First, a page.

Conservation and Research
SeaWorld and Busch Gardens Conservation Fund
Environmental Excellence Awards
Hubbs SeaWorld Research Institute
Reproductive Research Center
Camps and Sleepovers
Just for Teachers
Education Offering Highlights
Teacher Workshops and Training
little penguin, little blue penguin, fairy penguin
The little penguin is the smallest of the 17 penguin species. They have slate-blue to black feathers and a white chin and chest.
Up to 41 cm (16 in.)
Up to 1 kg (2 lb.)
2-3 years old
southern Australia and New Zealand
Sandy or rocky islands
350,000-600,000 adult penguins
Little penguins have bluish-gray eyes.
The maximum swimming speed for little penguins is about 2.5 kph (1.6 mph).
Little penguins can breed throughout the year and have the shortest breeding cycle of all penguin species, which lasts about 50 days.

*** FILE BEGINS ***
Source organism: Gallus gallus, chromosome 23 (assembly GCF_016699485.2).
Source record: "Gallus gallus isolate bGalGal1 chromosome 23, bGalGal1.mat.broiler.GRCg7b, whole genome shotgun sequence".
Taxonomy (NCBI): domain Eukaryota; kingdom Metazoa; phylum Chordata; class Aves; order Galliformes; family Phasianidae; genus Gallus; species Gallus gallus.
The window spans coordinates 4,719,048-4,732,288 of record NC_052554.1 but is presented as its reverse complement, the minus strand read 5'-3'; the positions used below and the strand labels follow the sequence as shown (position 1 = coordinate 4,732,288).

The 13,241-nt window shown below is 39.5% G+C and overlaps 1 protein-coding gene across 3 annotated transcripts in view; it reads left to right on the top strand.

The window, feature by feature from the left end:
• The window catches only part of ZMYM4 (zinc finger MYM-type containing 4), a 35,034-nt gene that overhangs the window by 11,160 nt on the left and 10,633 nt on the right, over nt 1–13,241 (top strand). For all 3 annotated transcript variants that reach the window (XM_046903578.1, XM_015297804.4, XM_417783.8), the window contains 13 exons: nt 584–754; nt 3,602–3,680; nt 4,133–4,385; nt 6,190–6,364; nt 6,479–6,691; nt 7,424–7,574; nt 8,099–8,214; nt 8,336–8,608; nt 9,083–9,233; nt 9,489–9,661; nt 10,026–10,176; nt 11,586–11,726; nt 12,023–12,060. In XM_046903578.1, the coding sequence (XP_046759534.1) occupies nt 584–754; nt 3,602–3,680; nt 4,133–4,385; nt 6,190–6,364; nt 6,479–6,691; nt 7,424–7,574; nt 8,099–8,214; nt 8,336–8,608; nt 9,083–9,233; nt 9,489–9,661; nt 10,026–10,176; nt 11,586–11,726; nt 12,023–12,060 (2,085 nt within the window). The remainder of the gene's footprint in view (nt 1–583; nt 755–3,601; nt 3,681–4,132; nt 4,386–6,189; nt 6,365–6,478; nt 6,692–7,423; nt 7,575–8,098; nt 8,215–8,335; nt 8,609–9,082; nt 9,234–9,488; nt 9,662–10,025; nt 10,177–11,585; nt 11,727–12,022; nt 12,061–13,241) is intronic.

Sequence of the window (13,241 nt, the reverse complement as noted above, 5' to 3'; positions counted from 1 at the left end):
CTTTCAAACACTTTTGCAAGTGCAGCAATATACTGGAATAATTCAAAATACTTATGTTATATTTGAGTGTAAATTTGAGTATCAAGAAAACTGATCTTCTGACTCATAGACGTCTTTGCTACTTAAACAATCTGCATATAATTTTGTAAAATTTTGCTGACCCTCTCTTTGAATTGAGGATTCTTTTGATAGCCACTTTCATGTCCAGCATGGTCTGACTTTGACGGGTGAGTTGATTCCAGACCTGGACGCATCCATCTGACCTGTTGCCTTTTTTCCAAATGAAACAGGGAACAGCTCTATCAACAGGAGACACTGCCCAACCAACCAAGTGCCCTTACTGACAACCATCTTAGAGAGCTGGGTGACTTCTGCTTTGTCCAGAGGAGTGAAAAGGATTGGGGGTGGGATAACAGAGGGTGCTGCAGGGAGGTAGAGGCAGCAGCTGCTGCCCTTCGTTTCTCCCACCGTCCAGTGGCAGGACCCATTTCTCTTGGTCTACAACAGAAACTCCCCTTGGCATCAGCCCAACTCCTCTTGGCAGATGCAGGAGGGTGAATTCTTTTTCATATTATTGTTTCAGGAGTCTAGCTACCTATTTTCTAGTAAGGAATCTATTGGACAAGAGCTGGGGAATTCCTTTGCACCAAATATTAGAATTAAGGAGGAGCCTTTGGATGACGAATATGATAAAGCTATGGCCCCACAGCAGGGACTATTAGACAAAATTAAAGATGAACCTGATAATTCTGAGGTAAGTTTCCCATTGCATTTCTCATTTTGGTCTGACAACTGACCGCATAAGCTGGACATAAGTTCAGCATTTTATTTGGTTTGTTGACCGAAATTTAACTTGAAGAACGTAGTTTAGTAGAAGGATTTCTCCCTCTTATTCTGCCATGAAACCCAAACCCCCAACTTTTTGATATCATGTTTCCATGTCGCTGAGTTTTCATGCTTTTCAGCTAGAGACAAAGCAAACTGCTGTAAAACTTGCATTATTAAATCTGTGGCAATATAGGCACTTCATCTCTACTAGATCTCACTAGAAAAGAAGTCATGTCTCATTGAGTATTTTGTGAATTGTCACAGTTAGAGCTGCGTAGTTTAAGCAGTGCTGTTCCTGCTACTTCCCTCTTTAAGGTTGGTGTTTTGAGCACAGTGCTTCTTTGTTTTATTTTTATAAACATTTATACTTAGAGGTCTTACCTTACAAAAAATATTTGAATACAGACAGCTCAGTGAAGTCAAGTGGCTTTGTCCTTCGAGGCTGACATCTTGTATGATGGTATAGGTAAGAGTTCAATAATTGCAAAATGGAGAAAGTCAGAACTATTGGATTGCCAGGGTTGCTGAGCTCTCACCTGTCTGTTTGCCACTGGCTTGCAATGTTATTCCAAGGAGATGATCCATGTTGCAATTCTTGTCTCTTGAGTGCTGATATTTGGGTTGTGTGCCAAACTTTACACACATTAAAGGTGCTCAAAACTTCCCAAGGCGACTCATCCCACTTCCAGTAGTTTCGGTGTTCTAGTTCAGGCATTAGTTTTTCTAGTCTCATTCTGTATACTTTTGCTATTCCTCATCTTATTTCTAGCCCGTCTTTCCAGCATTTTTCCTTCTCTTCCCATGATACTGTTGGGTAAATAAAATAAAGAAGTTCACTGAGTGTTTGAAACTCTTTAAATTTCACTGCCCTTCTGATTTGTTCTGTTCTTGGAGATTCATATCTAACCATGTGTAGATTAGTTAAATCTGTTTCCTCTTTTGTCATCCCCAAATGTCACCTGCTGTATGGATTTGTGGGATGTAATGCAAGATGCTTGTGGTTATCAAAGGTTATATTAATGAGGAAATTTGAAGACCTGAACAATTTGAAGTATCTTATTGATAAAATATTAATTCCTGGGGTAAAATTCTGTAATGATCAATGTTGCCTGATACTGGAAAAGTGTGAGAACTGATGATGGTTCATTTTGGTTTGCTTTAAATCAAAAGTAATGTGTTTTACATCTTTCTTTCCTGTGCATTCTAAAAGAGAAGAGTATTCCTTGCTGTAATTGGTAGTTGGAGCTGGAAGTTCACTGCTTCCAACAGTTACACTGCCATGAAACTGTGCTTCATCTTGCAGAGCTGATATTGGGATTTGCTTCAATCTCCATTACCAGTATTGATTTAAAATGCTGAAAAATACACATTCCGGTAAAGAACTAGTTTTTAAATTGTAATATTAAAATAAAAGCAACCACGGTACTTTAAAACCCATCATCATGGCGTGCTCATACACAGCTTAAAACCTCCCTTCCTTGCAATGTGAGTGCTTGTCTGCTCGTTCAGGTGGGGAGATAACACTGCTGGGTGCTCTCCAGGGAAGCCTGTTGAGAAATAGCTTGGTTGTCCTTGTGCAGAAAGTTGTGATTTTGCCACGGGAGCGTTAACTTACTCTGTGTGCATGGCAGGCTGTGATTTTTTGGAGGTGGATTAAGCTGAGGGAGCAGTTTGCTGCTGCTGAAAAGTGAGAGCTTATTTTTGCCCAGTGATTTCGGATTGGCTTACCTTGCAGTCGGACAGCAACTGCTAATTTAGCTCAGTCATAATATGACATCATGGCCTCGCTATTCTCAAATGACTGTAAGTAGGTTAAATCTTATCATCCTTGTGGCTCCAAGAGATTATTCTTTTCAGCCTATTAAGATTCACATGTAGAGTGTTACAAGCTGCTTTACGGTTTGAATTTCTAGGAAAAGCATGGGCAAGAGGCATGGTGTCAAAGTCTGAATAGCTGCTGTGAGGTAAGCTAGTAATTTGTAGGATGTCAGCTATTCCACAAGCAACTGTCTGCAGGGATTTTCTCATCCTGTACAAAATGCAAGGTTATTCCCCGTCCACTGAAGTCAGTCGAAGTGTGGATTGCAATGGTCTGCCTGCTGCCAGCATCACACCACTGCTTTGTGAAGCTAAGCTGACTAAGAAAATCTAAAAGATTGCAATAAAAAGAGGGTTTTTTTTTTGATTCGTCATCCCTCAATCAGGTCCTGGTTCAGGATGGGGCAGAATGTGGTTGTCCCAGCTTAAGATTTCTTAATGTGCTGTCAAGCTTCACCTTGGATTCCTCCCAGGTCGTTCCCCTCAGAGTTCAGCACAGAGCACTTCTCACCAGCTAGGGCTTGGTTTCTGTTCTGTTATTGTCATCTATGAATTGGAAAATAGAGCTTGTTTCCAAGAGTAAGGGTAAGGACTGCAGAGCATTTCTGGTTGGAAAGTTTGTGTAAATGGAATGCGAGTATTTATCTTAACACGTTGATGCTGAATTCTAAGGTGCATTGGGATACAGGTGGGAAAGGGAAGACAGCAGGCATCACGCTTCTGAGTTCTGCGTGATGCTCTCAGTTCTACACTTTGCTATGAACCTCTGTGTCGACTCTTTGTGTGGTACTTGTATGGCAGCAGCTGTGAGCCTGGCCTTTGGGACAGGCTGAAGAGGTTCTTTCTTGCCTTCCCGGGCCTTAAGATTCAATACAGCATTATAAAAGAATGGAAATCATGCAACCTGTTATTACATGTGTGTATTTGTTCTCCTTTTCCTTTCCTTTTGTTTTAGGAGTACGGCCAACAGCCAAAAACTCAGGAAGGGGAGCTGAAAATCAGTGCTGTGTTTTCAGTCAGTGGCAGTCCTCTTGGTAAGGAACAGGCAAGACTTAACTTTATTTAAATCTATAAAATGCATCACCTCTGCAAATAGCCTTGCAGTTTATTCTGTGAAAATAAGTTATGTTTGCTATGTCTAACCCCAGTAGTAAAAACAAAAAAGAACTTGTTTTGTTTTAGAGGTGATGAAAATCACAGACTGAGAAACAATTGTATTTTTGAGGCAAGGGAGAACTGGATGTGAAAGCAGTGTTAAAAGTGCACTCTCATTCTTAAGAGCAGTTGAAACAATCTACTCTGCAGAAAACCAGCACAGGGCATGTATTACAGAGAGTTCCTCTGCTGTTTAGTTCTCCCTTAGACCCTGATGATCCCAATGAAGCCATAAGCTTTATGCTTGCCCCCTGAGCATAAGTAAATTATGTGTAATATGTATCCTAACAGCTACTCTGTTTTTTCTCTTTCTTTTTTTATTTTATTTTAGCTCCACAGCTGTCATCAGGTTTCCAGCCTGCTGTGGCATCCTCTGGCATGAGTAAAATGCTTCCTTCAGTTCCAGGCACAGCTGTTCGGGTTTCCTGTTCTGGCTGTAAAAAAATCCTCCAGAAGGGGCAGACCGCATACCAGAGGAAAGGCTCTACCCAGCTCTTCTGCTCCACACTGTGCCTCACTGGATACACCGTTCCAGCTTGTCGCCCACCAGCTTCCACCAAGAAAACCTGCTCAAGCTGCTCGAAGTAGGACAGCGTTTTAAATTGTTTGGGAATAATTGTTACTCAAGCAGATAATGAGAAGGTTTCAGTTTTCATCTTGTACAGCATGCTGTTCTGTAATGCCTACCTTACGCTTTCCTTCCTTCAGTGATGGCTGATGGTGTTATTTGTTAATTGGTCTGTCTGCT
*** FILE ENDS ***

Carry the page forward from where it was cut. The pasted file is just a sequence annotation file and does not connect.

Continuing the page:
Little penguins rely on burrows and a nocturnal lifestyle to avoid predators such as swamp harriers, peregrines, gulls, snakes, rats, and lizards.
For more information about penguins, explore the
ECOLOGY AND CONSERVATION
All 17 penguin species are legally protected from hunting and egg collecting. The Antarctic Treaty of 1959 makes it illegal to harm, or in any way interfere with, a penguin or its eggs. Every penguin specimen collected with a permit must be approved by and reported to the Scientific Committee for Antarctic Research (SCAR). Penguins are vulnerable to habitat destruction, overfishing of primary food sources, ecological disasters such as oil spills, pollution such as trash in the ocean, and human encroachment into nesting areas.
BirdLife International (2006) Species factsheet:
. Downloaded from birdlife.org
Penguins: Flightless Birds of the Southern Hemisphere
. SeaWorld Education Department, 2001.
. SeaWorld Education Department, 2002.